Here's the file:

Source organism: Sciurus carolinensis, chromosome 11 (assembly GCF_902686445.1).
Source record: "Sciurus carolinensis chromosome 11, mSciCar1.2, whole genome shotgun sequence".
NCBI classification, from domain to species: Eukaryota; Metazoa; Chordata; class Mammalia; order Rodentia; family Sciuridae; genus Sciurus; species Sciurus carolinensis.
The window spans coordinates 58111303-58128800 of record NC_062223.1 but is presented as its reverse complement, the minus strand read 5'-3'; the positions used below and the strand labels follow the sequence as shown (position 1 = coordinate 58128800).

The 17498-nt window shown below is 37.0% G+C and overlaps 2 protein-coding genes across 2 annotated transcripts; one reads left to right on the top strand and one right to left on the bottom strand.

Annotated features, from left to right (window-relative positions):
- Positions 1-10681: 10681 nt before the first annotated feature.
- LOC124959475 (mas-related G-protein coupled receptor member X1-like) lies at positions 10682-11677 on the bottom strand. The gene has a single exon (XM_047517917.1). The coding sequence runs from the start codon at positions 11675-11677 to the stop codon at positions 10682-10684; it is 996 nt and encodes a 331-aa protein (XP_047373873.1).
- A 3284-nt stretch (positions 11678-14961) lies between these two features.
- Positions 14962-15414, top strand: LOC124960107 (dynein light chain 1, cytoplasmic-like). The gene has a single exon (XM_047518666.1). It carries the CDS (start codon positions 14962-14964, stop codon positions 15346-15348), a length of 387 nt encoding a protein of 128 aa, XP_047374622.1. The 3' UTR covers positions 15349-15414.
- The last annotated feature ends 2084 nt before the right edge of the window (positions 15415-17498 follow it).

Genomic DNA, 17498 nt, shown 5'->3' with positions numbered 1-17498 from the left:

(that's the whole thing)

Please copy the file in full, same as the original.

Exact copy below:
Source organism: Sciurus carolinensis, chromosome 11 (assembly GCF_902686445.1).
Source record: "Sciurus carolinensis chromosome 11, mSciCar1.2, whole genome shotgun sequence".
NCBI classification, from domain to species: Eukaryota; Metazoa; Chordata; class Mammalia; order Rodentia; family Sciuridae; genus Sciurus; species Sciurus carolinensis.
The window spans coordinates 58111303-58128800 of record NC_062223.1 but is presented as its reverse complement, the minus strand read 5'-3'; the positions used below and the strand labels follow the sequence as shown (position 1 = coordinate 58128800).

The 17498-nt window shown below is 37.0% G+C and overlaps 2 protein-coding genes across 2 annotated transcripts; one reads left to right on the top strand and one right to left on the bottom strand.

Annotated features, from left to right (window-relative positions):
- Positions 1-10681: 10681 nt before the first annotated feature.
- LOC124959475 (mas-related G-protein coupled receptor member X1-like) lies at positions 10682-11677 on the bottom strand. The gene has a single exon (XM_047517917.1). The coding sequence runs from the start codon at positions 11675-11677 to the stop codon at positions 10682-10684; it is 996 nt and encodes a 331-aa protein (XP_047373873.1).
- A 3284-nt stretch (positions 11678-14961) lies between these two features.
- Positions 14962-15414, top strand: LOC124960107 (dynein light chain 1, cytoplasmic-like). The gene has a single exon (XM_047518666.1). It carries the CDS (start codon positions 14962-14964, stop codon positions 15346-15348), a length of 387 nt encoding a protein of 128 aa, XP_047374622.1. The 3' UTR covers positions 15349-15414.
- The last annotated feature ends 2084 nt before the right edge of the window (positions 15415-17498 follow it).

Genomic DNA, 17498 nt, shown 5'->3' with positions numbered 1-17498 from the left: